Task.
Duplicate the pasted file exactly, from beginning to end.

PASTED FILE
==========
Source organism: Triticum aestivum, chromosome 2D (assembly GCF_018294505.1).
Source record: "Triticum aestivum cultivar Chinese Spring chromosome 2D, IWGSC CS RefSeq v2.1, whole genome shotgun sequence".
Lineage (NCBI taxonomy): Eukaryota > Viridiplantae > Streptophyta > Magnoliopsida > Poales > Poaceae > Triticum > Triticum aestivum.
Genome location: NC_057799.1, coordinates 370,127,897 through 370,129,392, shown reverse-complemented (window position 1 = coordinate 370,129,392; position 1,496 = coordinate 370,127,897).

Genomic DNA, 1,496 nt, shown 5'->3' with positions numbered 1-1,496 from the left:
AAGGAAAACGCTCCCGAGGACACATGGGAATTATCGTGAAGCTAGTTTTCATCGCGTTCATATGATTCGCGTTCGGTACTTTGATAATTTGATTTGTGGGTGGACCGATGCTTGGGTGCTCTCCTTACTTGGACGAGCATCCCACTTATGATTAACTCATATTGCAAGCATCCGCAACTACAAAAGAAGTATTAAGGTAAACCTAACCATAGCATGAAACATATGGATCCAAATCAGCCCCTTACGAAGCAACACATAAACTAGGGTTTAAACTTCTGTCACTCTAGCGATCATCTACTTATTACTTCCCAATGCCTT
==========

Source organism: Triticum aestivum, chromosome 2D (assembly GCF_018294505.1).
Source record: "Triticum aestivum cultivar Chinese Spring chromosome 2D, IWGSC CS RefSeq v2.1, whole genome shotgun sequence".
Lineage (NCBI taxonomy): Eukaryota > Viridiplantae > Streptophyta > Magnoliopsida > Poales > Poaceae > Triticum > Triticum aestivum.
Genome location: NC_057799.1, coordinates 370,127,897 through 370,129,392, shown reverse-complemented (window position 1 = coordinate 370,129,392; position 1,496 = coordinate 370,127,897).

Genomic DNA, 1,496 nt, shown 5'->3' with positions numbered 1-1,496 from the left:
AAGGAAAACGCTCCCGAGGACACATGGGAATTATCGTGAAGCTAGTTTTCATCGCGTTCATATGATTCGCGTTCGGTACTTTGATAATTTGATTTGTGGGTGGACCGATGCTTGGGTGCTCTCCTTACTTGGACGAGCATCCCACTTATGATTAACTCATATTGCAAGCATCCGCAACTACAAAAGAAGTATTAAGGTAAACCTAACCATAGCATGAAACATATGGATCCAAATCAGCCCCTTACGAAGCAACACATAAACTAGGGTTTAAACTTCTGTCACTCTAGCGATCATCTACTTATTACTTCCCAATGCCTT